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Palmer Legacy Families

Palmer Legacy Families

Palmer chiropractic keeps families together.
Winter 2018

college news

The Palmer Clinic Gardens: then and now

By Alana Callender, Ed.D., F.P.A.C.

In 1919, B.J. and Mabel Palmer purchased 1002 and 1012 Brady, two houses north of the Administration Building. They were listed as the PSC Health Homes, presumably rooming houses associated with the school’s clinic, located in the Memorial Building.

Rapid inflation of the costs of building materials and labor strikes brought the building program to a precipitous end, leaving the Palmers with an empty area east and north of the classroom building. It is the area known today as the Clinic Gardens.

In 1932, the area was converted to clay tennis courts, the first courts in Iowa to be lighted. The courts provided a small but steady income for the school during the summers.

The area underwent another metamorphosis after the end of World War II. The courts were plowed under, ponds were added, and the area became a tranquil place for patients to rest after adjustments.

A ship’s anchor and chain, weighing five tons and more than 400 years old, was placed in the garden. Huge boulders became centerpieces for the pools. A sundial was specially cast for Davenport’s latitude and longitude.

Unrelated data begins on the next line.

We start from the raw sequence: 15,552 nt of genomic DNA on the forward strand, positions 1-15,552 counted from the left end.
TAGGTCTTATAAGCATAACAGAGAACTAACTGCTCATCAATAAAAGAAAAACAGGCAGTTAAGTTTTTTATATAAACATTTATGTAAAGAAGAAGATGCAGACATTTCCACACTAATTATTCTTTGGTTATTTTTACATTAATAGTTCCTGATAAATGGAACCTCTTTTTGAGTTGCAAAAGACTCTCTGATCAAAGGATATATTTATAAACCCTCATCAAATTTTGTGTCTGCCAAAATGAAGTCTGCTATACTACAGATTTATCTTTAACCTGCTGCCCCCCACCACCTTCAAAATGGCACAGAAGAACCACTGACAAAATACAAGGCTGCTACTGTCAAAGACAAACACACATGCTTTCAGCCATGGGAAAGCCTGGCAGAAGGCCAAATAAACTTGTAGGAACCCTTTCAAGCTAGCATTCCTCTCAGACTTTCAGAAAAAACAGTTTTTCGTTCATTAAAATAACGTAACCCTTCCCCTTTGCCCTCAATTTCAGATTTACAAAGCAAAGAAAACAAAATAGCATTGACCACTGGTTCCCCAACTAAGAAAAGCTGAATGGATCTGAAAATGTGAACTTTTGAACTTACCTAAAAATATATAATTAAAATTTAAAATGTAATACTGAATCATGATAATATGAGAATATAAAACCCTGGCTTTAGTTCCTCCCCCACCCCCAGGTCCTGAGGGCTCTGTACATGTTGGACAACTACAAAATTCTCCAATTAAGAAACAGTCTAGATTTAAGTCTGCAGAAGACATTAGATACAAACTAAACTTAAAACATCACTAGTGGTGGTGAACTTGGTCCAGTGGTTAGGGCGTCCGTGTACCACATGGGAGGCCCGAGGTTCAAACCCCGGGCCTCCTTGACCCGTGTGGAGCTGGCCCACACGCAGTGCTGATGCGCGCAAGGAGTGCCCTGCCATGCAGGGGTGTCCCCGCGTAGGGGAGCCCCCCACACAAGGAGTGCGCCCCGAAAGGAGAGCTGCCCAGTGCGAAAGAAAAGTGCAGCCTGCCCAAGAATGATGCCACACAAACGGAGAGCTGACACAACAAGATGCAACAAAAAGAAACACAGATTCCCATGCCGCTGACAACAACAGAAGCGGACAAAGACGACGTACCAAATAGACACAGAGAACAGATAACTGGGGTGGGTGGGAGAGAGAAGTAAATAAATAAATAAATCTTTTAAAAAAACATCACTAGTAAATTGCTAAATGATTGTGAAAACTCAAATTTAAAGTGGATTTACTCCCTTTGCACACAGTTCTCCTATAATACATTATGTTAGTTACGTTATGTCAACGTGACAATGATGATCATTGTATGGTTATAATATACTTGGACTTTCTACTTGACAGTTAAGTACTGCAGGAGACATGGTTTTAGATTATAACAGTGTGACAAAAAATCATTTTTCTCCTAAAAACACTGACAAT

Time and water will wear mountains down and little by little, they wore down the gardens. By the 1980s, the old metal benches under the pergolas had been replaced with wooden slat benches and folding lawn chairs.

In preparation for the College’s centennial in 1997, the pergolas were removed. The ponds and their goldfish remained, but the relocation of the main clinic to the eastern side of Brady Street decimated the number of visitors.

In August 2017, the renovated Clinic Gardens opened. The urns continue to stand, and the entrance they originally guarded has been restored. The anchor and its chain still makes visitors marvel. The sundial reflects the time in Davenport. The deep ponds have been replaced with zero entry fountains with the stone centerpieces remaining intact. And the Japanese torii continues to mark it as a place for all visitors to find peace.

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